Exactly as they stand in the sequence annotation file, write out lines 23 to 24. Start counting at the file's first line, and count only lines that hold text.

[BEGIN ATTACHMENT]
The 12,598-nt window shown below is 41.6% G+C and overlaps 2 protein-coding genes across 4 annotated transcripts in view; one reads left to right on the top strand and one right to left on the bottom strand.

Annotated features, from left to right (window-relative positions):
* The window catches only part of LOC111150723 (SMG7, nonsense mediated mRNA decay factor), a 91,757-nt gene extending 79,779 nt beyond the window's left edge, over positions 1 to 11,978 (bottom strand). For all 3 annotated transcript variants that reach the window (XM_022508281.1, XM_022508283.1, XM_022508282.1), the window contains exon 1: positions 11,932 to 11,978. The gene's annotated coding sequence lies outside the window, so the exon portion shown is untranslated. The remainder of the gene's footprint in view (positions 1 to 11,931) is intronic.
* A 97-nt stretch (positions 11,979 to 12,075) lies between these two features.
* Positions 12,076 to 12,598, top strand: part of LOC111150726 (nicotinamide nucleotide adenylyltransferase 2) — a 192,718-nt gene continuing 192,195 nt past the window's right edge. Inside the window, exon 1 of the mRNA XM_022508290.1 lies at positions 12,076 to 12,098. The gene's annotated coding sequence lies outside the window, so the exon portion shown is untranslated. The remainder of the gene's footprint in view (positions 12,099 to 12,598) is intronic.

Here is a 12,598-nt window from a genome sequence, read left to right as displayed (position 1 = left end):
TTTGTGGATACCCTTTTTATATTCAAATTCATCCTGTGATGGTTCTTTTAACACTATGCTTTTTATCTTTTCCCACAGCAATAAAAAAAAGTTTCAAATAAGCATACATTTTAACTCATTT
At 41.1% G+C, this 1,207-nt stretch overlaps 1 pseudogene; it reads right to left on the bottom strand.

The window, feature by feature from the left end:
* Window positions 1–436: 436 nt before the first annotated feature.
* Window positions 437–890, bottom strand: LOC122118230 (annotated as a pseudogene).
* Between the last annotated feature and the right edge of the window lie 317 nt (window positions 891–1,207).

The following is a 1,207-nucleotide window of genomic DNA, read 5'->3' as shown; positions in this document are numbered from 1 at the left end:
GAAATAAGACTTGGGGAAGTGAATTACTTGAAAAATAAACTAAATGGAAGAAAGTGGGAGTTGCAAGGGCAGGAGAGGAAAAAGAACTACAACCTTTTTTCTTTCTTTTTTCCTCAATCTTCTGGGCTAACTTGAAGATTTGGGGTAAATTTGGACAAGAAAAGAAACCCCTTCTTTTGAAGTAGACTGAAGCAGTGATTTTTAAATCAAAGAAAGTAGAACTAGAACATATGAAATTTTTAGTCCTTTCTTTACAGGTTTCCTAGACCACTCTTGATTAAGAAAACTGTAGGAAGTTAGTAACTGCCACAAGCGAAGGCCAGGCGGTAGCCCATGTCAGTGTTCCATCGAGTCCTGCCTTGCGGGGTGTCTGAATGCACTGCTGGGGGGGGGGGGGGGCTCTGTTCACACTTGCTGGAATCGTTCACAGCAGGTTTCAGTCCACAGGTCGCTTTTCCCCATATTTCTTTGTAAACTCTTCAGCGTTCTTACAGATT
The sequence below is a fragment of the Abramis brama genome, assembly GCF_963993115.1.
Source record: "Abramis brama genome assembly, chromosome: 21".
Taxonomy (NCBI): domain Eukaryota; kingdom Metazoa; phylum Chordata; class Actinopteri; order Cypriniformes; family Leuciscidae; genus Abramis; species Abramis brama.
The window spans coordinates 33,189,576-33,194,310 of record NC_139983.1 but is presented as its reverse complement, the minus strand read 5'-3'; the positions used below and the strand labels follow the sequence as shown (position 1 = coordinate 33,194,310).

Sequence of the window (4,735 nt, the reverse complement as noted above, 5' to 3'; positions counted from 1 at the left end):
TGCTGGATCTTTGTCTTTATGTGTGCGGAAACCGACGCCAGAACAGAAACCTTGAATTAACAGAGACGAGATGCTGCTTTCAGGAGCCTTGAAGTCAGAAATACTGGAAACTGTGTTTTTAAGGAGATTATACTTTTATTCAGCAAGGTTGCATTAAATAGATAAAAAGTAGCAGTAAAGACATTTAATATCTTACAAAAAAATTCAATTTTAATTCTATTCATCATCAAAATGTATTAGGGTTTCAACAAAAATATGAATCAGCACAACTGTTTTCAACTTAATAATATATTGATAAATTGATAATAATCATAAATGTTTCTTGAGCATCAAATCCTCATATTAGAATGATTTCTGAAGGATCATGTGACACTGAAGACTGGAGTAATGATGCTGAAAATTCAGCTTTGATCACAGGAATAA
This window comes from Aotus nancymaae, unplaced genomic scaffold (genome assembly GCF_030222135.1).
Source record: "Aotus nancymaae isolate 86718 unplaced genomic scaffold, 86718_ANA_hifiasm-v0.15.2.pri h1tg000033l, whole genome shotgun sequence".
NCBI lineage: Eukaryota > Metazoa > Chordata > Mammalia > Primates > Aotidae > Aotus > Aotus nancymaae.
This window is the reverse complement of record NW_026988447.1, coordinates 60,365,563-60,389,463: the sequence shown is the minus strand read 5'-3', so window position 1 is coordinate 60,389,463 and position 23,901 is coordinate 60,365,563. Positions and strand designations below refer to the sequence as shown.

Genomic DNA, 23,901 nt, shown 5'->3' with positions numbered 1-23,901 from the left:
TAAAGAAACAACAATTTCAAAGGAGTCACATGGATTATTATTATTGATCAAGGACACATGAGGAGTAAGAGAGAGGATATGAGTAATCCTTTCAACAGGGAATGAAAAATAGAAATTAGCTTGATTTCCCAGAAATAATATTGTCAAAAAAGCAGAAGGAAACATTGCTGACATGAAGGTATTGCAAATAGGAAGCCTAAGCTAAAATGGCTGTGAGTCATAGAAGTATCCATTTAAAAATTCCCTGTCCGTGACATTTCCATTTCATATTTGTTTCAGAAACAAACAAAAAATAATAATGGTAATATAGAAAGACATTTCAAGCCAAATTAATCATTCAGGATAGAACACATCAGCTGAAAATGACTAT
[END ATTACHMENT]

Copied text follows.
NCBI lineage: Eukaryota > Metazoa > Chordata > Mammalia > Primates > Aotidae > Aotus > Aotus nancymaae.
This window is the reverse complement of record NW_026988447.1, coordinates 60,365,563-60,389,463: the sequence shown is the minus strand read 5'-3', so window position 1 is coordinate 60,389,463 and position 23,901 is coordinate 60,365,563. Positions and strand designations below refer to the sequence as shown.